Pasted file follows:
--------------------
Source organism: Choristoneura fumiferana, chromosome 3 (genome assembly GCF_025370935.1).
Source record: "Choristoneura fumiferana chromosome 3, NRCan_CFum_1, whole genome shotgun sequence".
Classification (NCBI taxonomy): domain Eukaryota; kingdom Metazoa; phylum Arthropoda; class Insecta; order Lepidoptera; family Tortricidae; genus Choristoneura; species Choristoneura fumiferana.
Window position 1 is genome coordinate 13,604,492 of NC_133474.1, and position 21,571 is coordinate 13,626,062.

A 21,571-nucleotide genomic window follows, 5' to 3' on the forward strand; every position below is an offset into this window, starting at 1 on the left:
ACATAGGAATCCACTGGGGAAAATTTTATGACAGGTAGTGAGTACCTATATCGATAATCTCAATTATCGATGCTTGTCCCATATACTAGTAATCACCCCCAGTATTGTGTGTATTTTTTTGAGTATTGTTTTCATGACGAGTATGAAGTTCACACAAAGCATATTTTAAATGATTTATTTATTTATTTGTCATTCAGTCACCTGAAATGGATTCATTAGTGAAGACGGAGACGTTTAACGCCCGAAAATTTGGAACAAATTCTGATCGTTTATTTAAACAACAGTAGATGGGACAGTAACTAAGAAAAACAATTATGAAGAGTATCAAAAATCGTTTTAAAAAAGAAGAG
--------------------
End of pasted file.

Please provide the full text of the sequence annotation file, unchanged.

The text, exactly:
Source organism: Choristoneura fumiferana, chromosome 3 (genome assembly GCF_025370935.1).
Source record: "Choristoneura fumiferana chromosome 3, NRCan_CFum_1, whole genome shotgun sequence".
Classification (NCBI taxonomy): domain Eukaryota; kingdom Metazoa; phylum Arthropoda; class Insecta; order Lepidoptera; family Tortricidae; genus Choristoneura; species Choristoneura fumiferana.
Window position 1 is genome coordinate 13,604,492 of NC_133474.1, and position 21,571 is coordinate 13,626,062.

A 21,571-nucleotide genomic window follows, 5' to 3' on the forward strand; every position below is an offset into this window, starting at 1 on the left:
ACATAGGAATCCACTGGGGAAAATTTTATGACAGGTAGTGAGTACCTATATCGATAATCTCAATTATCGATGCTTGTCCCATATACTAGTAATCACCCCCAGTATTGTGTGTATTTTTTTGAGTATTGTTTTCATGACGAGTATGAAGTTCACACAAAGCATATTTTAAATGATTTATTTATTTATTTGTCATTCAGTCACCTGAAATGGATTCATTAGTGAAGACGGAGACGTTTAACGCCCGAAAATTTGGAACAAATTCTGATCGTTTATTTAAACAACAGTAGATGGGACAGTAACTAAGAAAAACAATTATGAAGAGTATCAAAAATCGTTTTAAAAAAGAAGAG